And so, by far, my favourite part of this film was the discussion of ghost ships. Just imagine that. Being out in the middle of the ocean and through the swirling fog drifts a ghostly apparition of a ship. George tells us about The Flying Dutchman, the most famous and possibly most terrifying of all ghost ships. But what I found most interesting was the section on Goodwin Sands. I shall not say much more as you must watch this film. I will say that section of the Kentish coastline must have so many buried treasures and bones. If ever a ghost ship is to be experienced, it would certainly be somewhere like that. Surely!

Damnation Village

Onto the final film in the series and the most recent, Damnation Village. It takes us on a tour of three of England’s most haunted villages. Starting in Kent, it is no surprise that Pluckley is the destination.

With a long-held reputation as the most haunted village in the UK, Pluckley certainly has its fair share of ghoulish stories and sightings. The narration in this film is superb and really tells you the stories of the place, with atmospheric music and the photos and videos that George and Jonathan create so well.

Long has the village been swarmed with ‘ghost enthusiasts’ who haven’t always acted in a responsible manner. It’s inevitable that the residents may be somewhat suspicious of a couple of strangers wandering around filming.

‘How did you find Pluckley?’ I asked George.

George said they didn’t feel massively welcomed by the current residents of the place. He told me when they got the chance to explain they were there as storytellers, looking into the history and folklore of the place, rather than lurking around for nefarious reasons, the locals were a bit more accommodating. But still, said George, ‘the vibe was off.’ I wonder, given its sinister reputation, was this the living creating this feeling or, in fact, the dead?

Despite feeling the place was a little off, George said he still loved Pluckley and enjoyed documenting its many sinister goings-on. I will return to some of these stories in the future with a blog about Pluckley as I feel another little trip out may be in order. I can’t not visit the most haunted village in England and have a wander around sometime!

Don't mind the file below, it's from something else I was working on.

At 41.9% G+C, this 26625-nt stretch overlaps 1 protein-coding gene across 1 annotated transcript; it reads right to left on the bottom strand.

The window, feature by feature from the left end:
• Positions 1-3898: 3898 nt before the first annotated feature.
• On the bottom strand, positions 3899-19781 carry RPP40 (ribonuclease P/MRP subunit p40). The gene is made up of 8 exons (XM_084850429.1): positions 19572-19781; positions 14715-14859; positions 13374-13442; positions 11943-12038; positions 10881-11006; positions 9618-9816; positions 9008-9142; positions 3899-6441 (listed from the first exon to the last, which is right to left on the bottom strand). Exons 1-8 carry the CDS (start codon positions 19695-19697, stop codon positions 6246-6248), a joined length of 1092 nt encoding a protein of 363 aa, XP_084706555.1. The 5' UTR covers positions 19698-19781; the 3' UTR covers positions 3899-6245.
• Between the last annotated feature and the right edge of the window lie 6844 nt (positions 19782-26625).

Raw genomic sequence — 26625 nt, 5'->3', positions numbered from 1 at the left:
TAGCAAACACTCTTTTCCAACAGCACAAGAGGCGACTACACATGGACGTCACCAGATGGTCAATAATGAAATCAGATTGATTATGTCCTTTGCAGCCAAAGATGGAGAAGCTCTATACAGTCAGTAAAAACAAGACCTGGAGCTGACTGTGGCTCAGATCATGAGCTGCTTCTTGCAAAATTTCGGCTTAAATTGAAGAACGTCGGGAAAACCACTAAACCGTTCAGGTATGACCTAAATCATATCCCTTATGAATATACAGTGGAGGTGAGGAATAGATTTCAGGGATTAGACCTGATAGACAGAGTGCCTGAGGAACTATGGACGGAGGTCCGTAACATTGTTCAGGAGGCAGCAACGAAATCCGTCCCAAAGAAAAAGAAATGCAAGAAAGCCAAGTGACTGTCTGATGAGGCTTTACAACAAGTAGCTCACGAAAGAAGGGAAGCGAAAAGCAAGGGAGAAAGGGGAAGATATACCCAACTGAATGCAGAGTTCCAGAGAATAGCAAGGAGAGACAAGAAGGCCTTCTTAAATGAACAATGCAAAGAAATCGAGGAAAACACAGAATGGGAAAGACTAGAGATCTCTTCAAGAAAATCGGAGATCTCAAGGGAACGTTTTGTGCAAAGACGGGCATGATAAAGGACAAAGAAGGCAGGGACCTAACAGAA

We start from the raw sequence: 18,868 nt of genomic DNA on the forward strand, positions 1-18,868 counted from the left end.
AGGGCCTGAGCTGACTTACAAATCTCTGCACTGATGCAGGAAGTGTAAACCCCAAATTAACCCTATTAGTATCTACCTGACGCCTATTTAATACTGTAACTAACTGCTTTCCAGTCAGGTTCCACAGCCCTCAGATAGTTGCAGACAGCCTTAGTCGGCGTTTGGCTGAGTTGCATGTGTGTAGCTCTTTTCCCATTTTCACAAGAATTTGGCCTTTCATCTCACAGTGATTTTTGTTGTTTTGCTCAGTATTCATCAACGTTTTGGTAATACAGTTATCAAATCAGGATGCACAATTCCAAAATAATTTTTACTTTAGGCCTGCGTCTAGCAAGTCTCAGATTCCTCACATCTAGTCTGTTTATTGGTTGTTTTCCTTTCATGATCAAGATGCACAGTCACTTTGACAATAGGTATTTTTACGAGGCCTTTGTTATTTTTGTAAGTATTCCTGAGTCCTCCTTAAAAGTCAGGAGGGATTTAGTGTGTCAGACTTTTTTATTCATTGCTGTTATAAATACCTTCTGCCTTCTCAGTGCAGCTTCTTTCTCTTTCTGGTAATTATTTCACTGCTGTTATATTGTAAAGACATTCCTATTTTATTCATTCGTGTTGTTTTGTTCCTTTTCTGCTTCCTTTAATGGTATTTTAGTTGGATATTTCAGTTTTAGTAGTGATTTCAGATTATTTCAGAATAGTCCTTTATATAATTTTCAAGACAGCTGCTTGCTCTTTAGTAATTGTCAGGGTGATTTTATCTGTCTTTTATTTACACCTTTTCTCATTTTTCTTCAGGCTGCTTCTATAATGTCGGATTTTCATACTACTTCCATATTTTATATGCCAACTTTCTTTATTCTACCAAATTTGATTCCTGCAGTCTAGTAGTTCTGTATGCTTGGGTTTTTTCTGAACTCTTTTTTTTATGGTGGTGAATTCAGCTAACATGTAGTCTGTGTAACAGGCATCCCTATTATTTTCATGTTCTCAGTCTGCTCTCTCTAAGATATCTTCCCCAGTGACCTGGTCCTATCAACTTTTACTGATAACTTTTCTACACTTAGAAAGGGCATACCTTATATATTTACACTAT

The next damnation village covered Prestbury in Gloucestershire. I’m not going to talk much about the destination as I encourage you to watch the film. But again, another fantastic place to cover!

It was Eyam in Derbyshire that I was keen to talk to George about. I recall reading about it, but I don’t know much about the place. This film tells the story of another haunted village with a most terrible real-life story as part of its history.

Eyam was a village that, when faced with the Black Death (1665-66), took brave and evasive action to help protect other people in the area.

The plague was bought to the destination on some flea-covered wool. On realising the plague had seized its first victims, they quarantined the village and prevented anyone from visiting or leaving. They effectively cut themselves off from the outside world. Their neighbours would leave them food parcels at a spot far from the village so it could be picked up without fear of being near to each other. Families were kept separated from each other, as much as can be managed, but the plague was virulent. Back then, little was known about how it spread. These villagers, who made this incredibly brave decision, had done so with none of our present knowledge of disease and infection.

What they did was certainly ‘not of their time.’ For me, what they sacrificed was something we can all learn from in our modern times.

A third of the villagers still succumbed to this terrible end. What struck George about the place is how the current residents embrace their history and make much of remembering the people’s spirits and their heroism. He found them so welcoming and keen to help. Of course, there is a pervading sadness there. And with suffering comes lingering spirits in one form or another.

I am so pleased Sideworld visited Eyam. Besides the stories of ghosts, it is this particular event in history that needs to be told and kept alive.

Occasionally, I finish a series of films or programmes and feel somewhat disappointed. After watching Sideworld, I felt that way with a sense of wanting to watch more.

I asked George what was coming next, and I am pleased to say more Sideworld projects are in the pipeline. I am really hoping they will come to Wiltshire one day. And I’m also hoping they might just head over to Bulgaria too. I’ll bet my bottom dollar there are some great ghostlore stories out there.

If you want to watch any of the Sideworld films, you can watch them here.

Amazon Links

Sideworld’s artwork is fantastic. I’m pleased to say, they have designed and developed three collections of striking clothing and home accessories. The Dark Archives, The Fun House and the Basement. Do head on over there and have a browse. I intend to buy the Terrors of the Sea navy hoody very soon!